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Mike Ladd

The title of Omar Sakr’s latest collection references the Covid pandemic and comes from his prose poem ‘Diary of a Non-Essential Worker’. It also reminded me of Plato’s banning of the poets from his ideal republic, and Auden’s line that ‘poetry makes nothing happen’. Throughout Non-Essential Work, Sakr explores the limits of poetry and its function in society, questioning the value of his own art, letting us in on his doubts. In the poem ‘Your People Your Problem’, he asks: ‘What is a song worth singing here? / The silenced are listening.’ Despite these doubts, or perhaps because of them, he has achieved a powerful collection of lyric poetry, simultaneously political and intimate.

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Comfort Food by Ellen van Neerven

December 2016, no. 387

Ellen van Neerven, Joel Deane, and Mike Ladd present poems about journeys, recovery, and healing, from comfort food to the experience of a stroke, within overlapping landscapes as palimpsests for their respective pathways.

Reciprocity through feeding runs through Ellen van Neerven’s first collection (Comfort Food, University of Queensland Press, $ ...

1953 by Geoff Page

March 2013, no. 349

Geoff Page’s 1953 is set in the town of Eurandangee, which, we learn, is about 650 kilometres north-west of Sydney ...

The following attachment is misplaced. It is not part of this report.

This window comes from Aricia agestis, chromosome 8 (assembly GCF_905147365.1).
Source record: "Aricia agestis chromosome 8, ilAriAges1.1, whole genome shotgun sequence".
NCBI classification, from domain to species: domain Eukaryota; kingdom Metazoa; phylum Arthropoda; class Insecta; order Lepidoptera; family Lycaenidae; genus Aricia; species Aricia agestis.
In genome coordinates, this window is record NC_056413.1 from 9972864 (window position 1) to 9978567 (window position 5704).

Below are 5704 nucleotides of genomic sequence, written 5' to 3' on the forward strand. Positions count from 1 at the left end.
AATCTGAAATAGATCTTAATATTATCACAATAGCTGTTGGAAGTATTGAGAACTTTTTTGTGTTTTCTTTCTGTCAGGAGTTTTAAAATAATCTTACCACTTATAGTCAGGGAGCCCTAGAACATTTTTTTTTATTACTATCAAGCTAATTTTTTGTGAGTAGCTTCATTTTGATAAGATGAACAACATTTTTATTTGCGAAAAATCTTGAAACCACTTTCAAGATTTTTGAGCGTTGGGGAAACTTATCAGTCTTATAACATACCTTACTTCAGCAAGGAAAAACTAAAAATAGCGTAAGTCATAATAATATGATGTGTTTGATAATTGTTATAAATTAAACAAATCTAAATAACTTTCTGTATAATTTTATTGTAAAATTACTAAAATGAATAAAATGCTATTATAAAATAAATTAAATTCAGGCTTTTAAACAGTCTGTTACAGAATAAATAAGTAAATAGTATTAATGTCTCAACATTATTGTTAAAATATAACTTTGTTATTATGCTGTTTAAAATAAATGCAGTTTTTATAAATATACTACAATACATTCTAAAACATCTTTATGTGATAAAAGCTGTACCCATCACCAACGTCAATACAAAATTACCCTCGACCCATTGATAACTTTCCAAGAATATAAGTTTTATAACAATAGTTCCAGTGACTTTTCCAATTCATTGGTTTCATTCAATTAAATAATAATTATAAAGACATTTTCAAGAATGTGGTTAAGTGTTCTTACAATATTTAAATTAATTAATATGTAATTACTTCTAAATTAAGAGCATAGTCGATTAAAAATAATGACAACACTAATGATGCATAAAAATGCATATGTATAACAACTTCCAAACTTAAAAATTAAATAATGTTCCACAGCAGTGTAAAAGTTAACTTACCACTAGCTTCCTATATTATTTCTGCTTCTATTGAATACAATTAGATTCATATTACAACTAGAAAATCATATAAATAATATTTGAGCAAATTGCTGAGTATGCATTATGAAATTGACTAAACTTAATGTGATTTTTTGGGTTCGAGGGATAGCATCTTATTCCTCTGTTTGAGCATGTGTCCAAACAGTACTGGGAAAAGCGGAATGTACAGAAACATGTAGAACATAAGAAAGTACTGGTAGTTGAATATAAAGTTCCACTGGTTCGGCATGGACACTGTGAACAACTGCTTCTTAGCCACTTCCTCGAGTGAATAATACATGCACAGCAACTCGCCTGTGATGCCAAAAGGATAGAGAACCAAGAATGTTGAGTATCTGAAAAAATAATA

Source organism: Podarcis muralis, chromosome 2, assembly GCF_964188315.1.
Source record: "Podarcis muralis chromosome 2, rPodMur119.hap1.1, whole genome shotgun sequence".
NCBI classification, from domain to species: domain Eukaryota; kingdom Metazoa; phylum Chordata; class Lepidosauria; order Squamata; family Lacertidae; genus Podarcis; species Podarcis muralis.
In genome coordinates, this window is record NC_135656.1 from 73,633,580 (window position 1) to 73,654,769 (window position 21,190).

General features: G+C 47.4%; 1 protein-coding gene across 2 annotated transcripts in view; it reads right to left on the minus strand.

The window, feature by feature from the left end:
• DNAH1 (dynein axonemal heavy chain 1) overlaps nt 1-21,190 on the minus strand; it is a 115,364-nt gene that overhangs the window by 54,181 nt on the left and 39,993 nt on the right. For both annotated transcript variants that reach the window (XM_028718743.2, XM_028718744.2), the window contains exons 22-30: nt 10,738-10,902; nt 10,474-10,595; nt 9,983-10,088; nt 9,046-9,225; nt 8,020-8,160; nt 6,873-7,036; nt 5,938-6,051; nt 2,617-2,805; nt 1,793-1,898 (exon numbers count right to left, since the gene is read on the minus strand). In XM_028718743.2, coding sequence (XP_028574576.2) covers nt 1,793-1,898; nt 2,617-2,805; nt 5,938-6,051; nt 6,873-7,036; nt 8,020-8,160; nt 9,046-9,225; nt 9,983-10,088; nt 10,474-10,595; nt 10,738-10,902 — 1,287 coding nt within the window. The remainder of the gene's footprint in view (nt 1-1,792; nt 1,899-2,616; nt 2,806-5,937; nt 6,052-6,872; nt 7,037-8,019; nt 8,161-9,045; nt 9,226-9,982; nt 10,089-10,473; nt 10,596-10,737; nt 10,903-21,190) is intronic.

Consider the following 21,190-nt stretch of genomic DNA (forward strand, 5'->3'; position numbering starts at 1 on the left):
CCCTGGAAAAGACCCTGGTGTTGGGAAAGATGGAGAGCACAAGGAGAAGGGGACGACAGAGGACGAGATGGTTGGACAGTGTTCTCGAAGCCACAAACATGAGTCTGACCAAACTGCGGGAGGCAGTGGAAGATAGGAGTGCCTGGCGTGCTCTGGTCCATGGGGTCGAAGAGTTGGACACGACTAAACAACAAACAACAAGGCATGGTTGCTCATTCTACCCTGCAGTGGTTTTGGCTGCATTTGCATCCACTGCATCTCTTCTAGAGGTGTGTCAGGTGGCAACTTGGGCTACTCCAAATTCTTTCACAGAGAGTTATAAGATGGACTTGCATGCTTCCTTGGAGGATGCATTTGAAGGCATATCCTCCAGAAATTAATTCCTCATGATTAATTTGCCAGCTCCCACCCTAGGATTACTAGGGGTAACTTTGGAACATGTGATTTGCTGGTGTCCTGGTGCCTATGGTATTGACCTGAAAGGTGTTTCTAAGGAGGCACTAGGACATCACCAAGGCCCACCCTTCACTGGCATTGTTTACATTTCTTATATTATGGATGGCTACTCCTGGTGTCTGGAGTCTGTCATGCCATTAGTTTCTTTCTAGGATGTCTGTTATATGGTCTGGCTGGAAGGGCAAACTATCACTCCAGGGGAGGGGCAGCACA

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Available Light by Graeme Kinross-Smith

February 2013, no. 348

Facing the first poem in Graeme Kinross-Smith’s new book Available Light is a quote from Margaret Atwood’s Negotiating with the Dead (2002): ‘The mere act of writing splits the self in two.’ When you write, not only are you a writer, but you are your own first and very present reader. Suddenly, all alone at your desk, you have company. The first section of Kinross-Smith’s book focuses not so much on the act of writing as on the split self. In poems such as ‘In my wheat-bag hood’, ‘Commas’, ‘if I be not I …’ he observes possible past selves and his future. ‘Commas’ uses the metaphor of a man skimming stones across a pool:

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'Tide: My Father’s Dementia', a new poem by Mike Ladd. ... (read more)

Asymmetry by Aidan Coleman

September 2012, no. 344

In July 2007, at the age of thirty-one, Aidan Coleman suffered a stroke as a result of a brain tumour. Asymmetry is a book in two parts. The first details the poet’s survival after this near-death experience, his struggle to regain full use of his body and to speak and write again. The second part is a group of love poems for his wife, Leana ...

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In his poem ‘Reunion’, Mike Ladd takes us back to his old school in Adelaide. Three stanzas recapitulate the journey before another four talk us through the fate of the poet’s former schoolmates. Some of these outcomes are predictably neat: ‘How the wild girl became a matron, / and the prim one, a single mum, at seventeen.’ The ‘cop’s son’ ‘was shot dead in Afghanistan, / a mercenary, picked off by sniper fire’, while ‘the thin and gormless one / made a fortune dealing stocks’.

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